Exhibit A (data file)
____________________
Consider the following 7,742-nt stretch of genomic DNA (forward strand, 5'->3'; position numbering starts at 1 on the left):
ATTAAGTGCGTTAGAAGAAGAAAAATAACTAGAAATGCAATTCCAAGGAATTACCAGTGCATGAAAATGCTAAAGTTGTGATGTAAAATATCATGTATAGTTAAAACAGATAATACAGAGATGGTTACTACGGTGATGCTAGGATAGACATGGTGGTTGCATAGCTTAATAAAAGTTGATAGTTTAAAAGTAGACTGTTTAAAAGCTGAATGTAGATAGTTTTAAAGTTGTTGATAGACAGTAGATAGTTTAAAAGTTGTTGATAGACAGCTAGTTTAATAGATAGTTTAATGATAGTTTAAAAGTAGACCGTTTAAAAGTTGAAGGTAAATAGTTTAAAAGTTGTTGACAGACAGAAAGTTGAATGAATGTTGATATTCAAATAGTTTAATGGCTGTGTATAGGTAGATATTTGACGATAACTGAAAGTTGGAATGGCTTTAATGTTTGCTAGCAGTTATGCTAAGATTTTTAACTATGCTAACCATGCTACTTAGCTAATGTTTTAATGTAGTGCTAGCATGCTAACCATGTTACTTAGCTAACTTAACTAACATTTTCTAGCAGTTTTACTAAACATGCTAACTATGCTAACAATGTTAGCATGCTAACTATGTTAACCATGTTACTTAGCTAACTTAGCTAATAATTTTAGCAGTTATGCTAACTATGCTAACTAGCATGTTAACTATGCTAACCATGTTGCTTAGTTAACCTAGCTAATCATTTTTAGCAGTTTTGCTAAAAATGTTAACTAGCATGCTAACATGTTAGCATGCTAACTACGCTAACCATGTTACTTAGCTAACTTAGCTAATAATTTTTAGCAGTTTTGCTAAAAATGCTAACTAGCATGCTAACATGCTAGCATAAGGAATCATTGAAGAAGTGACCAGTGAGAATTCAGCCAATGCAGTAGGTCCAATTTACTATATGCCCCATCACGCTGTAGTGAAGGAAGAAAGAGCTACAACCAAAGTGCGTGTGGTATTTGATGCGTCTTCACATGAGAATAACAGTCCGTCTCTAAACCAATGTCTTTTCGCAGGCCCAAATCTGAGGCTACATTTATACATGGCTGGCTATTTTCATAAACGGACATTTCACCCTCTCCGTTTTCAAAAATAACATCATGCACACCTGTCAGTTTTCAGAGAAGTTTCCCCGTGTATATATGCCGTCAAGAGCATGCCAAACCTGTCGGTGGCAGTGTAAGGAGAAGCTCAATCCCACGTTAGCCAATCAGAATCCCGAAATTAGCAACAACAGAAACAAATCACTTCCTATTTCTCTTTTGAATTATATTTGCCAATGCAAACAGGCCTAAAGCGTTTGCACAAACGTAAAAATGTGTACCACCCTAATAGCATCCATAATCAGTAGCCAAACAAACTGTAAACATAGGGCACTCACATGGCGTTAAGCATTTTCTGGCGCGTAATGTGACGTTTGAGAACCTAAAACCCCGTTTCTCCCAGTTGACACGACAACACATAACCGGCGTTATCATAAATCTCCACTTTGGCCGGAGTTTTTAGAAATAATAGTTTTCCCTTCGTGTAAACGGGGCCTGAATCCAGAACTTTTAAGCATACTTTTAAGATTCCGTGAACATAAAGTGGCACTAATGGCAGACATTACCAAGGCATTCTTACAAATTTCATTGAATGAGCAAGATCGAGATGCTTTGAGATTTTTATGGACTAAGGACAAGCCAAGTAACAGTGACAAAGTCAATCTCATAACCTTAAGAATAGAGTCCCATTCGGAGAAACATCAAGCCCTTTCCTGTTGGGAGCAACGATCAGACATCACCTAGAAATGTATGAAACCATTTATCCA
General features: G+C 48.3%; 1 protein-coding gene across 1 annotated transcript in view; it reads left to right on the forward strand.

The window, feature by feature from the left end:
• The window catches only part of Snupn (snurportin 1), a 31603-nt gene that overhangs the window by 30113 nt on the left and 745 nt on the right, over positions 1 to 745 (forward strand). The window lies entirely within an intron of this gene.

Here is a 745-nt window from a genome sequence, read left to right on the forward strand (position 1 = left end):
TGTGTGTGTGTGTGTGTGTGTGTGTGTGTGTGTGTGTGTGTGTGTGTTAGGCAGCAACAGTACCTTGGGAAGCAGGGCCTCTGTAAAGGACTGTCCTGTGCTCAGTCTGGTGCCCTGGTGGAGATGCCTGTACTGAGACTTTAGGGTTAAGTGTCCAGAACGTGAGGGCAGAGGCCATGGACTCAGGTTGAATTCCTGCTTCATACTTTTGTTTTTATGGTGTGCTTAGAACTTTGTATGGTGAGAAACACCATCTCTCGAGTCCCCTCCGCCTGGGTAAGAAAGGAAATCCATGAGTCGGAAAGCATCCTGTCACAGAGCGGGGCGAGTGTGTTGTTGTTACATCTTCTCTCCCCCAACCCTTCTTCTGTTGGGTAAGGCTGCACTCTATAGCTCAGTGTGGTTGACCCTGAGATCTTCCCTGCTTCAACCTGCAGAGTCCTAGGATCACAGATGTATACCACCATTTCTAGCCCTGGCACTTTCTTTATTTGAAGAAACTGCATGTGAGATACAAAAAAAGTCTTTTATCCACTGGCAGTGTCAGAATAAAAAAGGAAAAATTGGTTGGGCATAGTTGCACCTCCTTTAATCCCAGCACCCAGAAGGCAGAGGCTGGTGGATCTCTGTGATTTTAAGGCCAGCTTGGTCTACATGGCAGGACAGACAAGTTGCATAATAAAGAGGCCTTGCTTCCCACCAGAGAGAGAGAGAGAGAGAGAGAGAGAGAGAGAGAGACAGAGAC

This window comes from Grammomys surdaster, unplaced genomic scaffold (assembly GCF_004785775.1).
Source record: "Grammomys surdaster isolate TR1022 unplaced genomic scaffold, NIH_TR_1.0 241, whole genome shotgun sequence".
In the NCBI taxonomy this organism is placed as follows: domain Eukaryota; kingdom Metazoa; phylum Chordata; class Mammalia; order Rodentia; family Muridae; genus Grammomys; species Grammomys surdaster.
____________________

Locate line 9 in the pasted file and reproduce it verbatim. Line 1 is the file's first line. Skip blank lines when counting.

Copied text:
Source record: "Grammomys surdaster isolate TR1022 unplaced genomic scaffold, NIH_TR_1.0 241, whole genome shotgun sequence".